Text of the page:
rvallee Senior Member (Voting Rights)

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    Crazy idea but: let's not allow people who have no idea what they're talking about self-proclaim themselves to be experts when they can't even properly describe the problem they are claiming to be experts in.

    MYAlgIc EnCepHAloMYELitiS/ChrOnIC fAtIGue sYnDrOMe (Me/CfS) sitS At The EXtREme oF ThE faTIguE cOnTInuUM
    [​IMG]

    Idiot. Lethal idiot.
     
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  14. Snowdrop

    Snowdrop Senior Member (Voting Rights)

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    Here is the list of names attached to COFFI: https://internationalcoffi.wordpress.com/researchers/
    The list includes a few names from the US.

    Time maybe to have a closer look and shed a little light on their dark deeds.

    Central sensitization is discussed here: https://www.s4me.info/threads/central-sensitization-a-matter-of-concern.5346/

    Interestingly when I googled central sensitization alone and with the terms theoretical model and incorrect absolutely nothing turned up to critique the model. As far as the internet's concerned this is a legitimate concept.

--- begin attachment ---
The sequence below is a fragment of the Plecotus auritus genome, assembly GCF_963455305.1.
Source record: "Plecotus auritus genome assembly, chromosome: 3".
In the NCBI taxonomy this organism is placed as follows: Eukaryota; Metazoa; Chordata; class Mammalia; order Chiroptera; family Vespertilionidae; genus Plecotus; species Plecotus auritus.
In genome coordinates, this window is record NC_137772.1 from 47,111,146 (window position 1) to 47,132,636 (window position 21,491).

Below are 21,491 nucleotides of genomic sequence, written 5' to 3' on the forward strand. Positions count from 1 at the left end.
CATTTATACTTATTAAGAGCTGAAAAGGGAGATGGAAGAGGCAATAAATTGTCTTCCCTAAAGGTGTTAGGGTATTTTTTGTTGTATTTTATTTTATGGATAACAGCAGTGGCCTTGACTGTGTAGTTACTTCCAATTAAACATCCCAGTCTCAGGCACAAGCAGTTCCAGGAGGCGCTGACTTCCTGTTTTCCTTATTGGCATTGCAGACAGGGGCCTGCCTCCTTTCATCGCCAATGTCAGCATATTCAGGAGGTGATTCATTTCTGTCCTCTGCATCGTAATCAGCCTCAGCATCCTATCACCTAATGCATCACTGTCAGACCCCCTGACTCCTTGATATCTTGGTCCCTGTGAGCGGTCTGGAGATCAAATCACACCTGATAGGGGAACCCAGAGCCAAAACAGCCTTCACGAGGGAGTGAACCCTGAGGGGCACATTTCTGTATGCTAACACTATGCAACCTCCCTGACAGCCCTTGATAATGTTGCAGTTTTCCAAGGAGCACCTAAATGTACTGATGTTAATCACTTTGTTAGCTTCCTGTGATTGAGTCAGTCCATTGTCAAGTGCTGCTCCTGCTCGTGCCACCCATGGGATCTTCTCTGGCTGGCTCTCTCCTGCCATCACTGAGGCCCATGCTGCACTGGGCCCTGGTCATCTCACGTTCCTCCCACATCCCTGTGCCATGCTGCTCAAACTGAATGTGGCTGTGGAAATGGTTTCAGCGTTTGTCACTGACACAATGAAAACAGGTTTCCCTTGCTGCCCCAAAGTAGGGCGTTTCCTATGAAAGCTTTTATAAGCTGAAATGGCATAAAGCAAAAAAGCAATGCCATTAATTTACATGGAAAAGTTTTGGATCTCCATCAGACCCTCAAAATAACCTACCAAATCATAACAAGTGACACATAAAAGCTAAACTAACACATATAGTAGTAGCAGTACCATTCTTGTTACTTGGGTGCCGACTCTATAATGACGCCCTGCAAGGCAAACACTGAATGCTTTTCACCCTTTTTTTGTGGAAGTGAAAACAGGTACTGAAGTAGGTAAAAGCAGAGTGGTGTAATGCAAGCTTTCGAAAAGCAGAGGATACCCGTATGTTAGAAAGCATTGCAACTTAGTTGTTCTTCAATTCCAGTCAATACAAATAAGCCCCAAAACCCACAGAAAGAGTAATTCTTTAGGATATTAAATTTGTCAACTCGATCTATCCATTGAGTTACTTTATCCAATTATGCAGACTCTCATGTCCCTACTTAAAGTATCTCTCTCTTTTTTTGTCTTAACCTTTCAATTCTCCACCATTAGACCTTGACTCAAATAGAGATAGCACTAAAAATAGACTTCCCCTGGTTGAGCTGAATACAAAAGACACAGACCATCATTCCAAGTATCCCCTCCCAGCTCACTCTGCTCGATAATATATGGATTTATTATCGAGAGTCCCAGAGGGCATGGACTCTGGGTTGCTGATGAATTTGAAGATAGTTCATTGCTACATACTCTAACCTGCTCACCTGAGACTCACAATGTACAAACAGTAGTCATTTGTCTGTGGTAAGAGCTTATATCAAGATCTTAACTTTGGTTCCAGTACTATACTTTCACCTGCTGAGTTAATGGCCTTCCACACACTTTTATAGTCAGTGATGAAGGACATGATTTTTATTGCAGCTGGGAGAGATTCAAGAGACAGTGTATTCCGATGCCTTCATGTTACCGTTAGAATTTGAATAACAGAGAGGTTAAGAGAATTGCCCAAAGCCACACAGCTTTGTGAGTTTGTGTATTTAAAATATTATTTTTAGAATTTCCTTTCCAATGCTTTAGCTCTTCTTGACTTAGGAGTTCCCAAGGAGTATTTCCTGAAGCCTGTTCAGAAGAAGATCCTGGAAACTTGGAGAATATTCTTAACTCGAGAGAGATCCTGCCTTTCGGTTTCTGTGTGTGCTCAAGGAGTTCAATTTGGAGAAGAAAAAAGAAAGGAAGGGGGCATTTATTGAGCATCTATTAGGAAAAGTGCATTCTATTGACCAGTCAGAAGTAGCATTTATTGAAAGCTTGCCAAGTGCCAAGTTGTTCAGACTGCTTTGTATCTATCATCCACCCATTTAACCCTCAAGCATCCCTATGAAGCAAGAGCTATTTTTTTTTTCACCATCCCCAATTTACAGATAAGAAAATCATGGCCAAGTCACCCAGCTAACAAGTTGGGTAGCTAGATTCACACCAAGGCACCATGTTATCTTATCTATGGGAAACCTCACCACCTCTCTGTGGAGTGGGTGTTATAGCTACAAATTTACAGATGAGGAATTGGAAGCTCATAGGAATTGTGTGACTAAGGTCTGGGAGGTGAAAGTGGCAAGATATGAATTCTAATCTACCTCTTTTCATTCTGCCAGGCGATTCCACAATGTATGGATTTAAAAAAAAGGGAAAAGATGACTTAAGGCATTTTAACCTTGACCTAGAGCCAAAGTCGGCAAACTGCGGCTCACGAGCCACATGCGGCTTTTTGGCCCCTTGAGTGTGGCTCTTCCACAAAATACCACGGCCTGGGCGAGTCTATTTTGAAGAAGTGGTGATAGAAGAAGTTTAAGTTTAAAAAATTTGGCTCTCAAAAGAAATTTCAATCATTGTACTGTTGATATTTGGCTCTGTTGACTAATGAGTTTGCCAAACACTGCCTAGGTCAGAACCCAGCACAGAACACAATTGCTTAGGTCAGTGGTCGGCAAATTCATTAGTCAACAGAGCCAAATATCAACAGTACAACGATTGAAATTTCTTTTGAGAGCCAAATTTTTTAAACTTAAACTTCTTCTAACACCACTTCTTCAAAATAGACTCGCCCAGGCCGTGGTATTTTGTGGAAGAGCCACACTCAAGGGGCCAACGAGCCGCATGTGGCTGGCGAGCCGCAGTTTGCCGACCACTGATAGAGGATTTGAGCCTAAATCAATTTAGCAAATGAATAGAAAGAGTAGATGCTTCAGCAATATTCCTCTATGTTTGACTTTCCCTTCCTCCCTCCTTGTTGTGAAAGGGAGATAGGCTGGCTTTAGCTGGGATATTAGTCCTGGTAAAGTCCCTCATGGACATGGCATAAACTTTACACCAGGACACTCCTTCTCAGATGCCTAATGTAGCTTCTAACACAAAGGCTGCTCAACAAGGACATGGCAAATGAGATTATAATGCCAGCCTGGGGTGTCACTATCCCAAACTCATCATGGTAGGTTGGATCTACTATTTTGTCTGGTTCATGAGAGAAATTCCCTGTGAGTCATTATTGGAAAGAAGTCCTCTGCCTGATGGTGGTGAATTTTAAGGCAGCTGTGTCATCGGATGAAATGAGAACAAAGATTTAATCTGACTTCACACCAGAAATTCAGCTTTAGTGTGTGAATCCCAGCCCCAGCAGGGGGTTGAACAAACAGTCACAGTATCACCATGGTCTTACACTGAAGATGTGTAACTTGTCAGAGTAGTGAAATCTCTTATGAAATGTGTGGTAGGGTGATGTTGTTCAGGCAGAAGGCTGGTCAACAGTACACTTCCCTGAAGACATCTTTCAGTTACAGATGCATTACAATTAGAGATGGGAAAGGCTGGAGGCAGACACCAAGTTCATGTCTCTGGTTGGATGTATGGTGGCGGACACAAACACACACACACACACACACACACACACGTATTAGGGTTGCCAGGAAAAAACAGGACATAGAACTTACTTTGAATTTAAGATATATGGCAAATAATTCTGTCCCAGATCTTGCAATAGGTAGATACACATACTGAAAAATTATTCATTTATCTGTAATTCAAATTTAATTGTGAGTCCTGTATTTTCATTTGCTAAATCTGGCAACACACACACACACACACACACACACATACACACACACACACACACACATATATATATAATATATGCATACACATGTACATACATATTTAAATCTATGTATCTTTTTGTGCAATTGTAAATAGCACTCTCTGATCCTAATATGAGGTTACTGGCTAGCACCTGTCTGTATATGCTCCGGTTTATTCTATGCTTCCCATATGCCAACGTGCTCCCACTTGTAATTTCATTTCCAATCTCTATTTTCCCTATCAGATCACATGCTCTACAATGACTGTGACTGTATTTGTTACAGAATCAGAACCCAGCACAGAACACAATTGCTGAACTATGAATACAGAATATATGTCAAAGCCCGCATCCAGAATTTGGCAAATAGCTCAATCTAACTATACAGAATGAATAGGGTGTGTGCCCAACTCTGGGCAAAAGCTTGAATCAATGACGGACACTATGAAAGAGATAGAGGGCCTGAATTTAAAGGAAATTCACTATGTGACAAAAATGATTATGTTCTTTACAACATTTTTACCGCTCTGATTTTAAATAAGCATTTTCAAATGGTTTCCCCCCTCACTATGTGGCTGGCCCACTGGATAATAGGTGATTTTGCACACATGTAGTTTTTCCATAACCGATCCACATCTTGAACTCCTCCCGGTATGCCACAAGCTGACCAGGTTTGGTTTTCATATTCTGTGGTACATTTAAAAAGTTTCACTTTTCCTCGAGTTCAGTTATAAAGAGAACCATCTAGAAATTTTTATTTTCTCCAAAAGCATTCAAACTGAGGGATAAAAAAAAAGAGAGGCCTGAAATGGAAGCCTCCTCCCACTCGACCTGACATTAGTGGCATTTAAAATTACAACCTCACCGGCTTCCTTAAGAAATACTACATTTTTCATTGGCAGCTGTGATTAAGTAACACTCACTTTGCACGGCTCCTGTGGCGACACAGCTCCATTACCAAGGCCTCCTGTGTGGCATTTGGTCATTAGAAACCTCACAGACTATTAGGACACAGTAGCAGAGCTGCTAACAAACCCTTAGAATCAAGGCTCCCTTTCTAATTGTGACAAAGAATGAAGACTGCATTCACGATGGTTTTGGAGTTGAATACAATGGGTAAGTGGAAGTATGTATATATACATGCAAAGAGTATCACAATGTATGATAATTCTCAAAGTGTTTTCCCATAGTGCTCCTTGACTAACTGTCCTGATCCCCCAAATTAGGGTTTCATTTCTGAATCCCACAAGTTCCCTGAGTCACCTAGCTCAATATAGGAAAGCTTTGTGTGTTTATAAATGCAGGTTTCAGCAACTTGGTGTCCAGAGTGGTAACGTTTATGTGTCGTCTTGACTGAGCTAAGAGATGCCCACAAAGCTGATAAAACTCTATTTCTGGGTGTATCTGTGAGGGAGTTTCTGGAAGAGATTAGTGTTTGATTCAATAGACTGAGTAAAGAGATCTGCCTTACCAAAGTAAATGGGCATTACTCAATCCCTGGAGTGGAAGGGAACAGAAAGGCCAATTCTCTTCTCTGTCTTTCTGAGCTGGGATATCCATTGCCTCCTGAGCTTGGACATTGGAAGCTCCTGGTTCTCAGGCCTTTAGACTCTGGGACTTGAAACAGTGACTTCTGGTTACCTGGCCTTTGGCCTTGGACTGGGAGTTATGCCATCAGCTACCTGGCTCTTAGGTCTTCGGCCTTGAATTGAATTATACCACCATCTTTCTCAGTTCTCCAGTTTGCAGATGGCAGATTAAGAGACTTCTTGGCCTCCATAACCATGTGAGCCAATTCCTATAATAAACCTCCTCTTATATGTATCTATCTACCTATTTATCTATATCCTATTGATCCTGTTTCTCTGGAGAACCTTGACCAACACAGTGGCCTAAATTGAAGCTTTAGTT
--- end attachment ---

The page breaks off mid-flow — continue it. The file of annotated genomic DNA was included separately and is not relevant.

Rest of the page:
15. Ravn

    Ravn Senior Member (Voting Rights)

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    This.
    The draft report of that Committee with Lloyd on it is currently out for consultation and discussed here: https://www.s4me.info/threads/australia’s-nhmrc-me-cfs-advisory-committee-draft-report-released-for-public-consultation.7319/

    It's quite a good report overall but somebody on the committee - your guess is as good as mine - felt obliged to add this special note:
    Still a few days to make a submission to tell them what you think of that special note, and the rest of the report of course (International submissions welcome). Deadline is Monday February 18, 2019 (Australian time). A good opportunity to minimise the influence of Lloyd and his like have on ME in Australia.
     
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  16. rvallee

    rvallee Senior Member (Voting Rights)

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    Last meeting in 2015. Low energy. Sad.
     
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  17. Simone

    Simone Senior Member (Voting Rights)